He quickly headed up the stairs, stepping over toys and more piles of clothes, looking for his wife. He was worried she may be ill, or that something serious had happened. He was met with a small trickle of water as it made its way out the bathroom door. As he peered inside he found wet
towels, scummy soap and more toys strewn over the floor. Miles of toilet paper lay in a heap and toothpaste had been smeared over the mirror and walls. As he rushed to the bedroom, he found his wife still curled up in the bed in her pajamas, reading a novel.
She looked up at him, smiled, and asked how his day went. He looked at her bewildered and asked, "What happened here today?"
She again smiled and answered, "You know every day when you come home from work and you ask me what in the world did I do today?"
"Yes," was his incredulous reply.
She answered, "Well, today I didn't do it.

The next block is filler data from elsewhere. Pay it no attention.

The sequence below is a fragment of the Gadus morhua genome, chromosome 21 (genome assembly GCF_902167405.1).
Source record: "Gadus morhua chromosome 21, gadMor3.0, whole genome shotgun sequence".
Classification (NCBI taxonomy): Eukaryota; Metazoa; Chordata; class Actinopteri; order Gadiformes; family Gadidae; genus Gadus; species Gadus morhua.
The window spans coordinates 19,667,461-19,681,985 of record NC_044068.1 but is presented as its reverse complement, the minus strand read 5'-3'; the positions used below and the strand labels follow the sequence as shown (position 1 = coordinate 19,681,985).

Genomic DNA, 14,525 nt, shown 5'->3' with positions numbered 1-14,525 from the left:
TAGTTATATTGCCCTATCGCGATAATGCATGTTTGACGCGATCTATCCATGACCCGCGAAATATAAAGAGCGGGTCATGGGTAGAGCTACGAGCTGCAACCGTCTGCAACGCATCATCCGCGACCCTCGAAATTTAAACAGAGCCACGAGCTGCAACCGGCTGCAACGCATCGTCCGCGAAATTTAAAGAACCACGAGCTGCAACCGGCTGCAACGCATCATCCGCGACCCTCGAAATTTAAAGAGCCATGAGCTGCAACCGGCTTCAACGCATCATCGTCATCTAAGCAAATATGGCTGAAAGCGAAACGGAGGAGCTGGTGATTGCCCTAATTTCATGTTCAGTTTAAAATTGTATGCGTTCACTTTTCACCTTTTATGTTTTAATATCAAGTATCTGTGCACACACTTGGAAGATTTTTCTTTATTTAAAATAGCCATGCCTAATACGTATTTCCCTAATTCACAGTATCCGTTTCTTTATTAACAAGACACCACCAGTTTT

You have probably seen this already, but yesterday I discovered Flying Spaghetti Monsterism. It is so dang funny (if it wasn't so scary that this is actually necessary in the 21st century.)
This summer, Bobby Henderson, the founder of Flying Spaghetti Monsterism, sent a letter to the Kansas State School board to protest teaching "Intelligent Design" in its schools, and asking that his new religion, Flying Spaghetti Monsterism, be given equal measure along with evolution and intelligent design.
"I think we can all look forward to the time when these three theories are given equal time in our science classrooms across the country, and eventually the world; One third time for Intelligent Design, one third time for Flying Spaghetti Monsterism, and one third time for logical conjecture based on overwhelming observable evidence."
The FSM cult now has a Wikipedia entry, with details that indicate that followers of His Noodliness -- Pastafarians -- are growing in number, like so many meatballs accumulating on a plate of linguine. A few of the facts:
- Prayers are ended with the word Ramen rather than Amen.
- Like the great noodles they worship, Flying Spaghetti Monsterists have flimsy moral standards.
- Promise of a stripper factory and a beer volcano in Heaven.
(Official image of the FSM)
Wait,there's more: Pirates!